Tuesday, September 16, 2008
Getting Stuart's driver's license was a three year quest. In hindsight, I know that I started him too soon, even though it's legal at 14. It began well when he passed Driver's Ed and the written test with ease. It was just the driving part that seemed to get in the way. Fact: Our Expedition is as appealing to a young driver as maneuvering an Abrams tank through the mall parking lot. (My first driver got his license at 16 but chose a year-long no-driving strike before conceding to the tank.)
For Stuart, the biggest obstacle was the Cross-Eyed Trooper - Arkansas Department of Motor Vehicles self-appointed Gate Keeper. He was fat, tall, and extremely mean. Stuart failed twice under his watch, once out of sheer nervousness. Hated by all, including his co-workers, he handed out failure slips with maniacal glee.
Our third effort to get the license proved successful. I stood in the waiting room praying and peeking. "Please, God, don't let Stuart get the Cross-Eyed Trooper, pleeeease."
Test-givers manned desks horizontally placed before the excessively long line of licensee-hopefuls. One-by-one they were called forward.
"Please, God, please," as Stuart inched his way to the front. "Let it be the smiling, jolly African American Trooper or the woman."
"No, God, no!" as Stuart was called to appear before the Cross-Eyed Trooper.
"Why, God, why?" as Stuart joined the smaller Road Test Group.
Then, I don't how, another Trooper appeared like an angel sent directly from Heaven, and Stuart was ushered out to his test and came back with a pass slip and we laughed and rejoiced and did high fives in line for his license photo and celebrated with a hamburger.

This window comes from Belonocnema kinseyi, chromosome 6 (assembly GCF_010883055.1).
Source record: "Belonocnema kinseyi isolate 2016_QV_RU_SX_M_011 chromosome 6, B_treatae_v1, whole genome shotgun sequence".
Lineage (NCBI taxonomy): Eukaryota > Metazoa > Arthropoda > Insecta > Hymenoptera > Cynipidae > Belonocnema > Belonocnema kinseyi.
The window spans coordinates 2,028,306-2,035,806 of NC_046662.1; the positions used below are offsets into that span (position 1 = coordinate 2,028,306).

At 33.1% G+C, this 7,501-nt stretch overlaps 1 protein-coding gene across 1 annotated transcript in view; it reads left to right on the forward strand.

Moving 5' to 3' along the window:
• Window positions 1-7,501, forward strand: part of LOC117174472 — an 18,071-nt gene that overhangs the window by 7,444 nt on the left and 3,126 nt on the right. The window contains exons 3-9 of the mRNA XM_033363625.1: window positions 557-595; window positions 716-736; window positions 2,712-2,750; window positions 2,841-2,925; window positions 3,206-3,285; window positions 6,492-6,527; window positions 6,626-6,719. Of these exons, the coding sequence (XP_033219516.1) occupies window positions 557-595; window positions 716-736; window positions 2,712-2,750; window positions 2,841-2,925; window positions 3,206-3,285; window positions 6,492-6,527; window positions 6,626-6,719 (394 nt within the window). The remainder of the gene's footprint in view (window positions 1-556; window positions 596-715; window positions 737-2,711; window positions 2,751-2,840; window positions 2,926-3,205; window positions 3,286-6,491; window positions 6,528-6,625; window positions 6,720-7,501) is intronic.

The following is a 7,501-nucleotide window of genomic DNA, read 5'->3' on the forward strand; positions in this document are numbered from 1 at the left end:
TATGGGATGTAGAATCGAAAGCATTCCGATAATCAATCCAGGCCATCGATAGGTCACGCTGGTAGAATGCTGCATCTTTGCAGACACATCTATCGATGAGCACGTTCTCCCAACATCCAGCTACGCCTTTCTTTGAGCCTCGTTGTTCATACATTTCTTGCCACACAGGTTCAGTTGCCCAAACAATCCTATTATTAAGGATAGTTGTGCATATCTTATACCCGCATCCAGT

I have Cross-Eyed Troopers in my life...obstacles so scary that I become paralyzed. The Cross-Eyed Trooper means failure. He doesn't go away; he grows meaner and bigger the more I ignore him.
Tuesday, September 9, 2008
I like to be in control. For this reason even thinking about small, tight places causes my palms to sweat. The "tight space fear" is actually the result of a childhood hide-and-seek game when, while I was hiding in the laundry hamper, my brother sat on top and refused to let me out. Loss of control.
I'm not a fan of flying. I only do it because it takes me fun places; the result trumps the fear. But, I'd much rather have my feet on the ground.
I don't like prescription drugs. If I have a short-term affliction, I'll take something for that (usually has to be quite dire), and if I'm ever struck with a life-threatening disease, okay. But, long term drugs for regular stuff, no way. It represents to me a loss of control.
I especially don't like prescriptions whose bottles caution: May cause drowsiness. Do not operate heavy machinery while taking this drug.
Stuart challenged me on this one, "Mom, when have you ever operated heavy machinery?"
"Are you kidding?" was my appalled response, "A mom needs to be ready to operate heavy machinery at any given time!"
Any mother knows this fact is true. If my children need me, and I am called upon to do so, I need to always be ready to operate heavy machinery. I care not if I have ever done so in the past, this mother of three teenage boys is at all times on standby.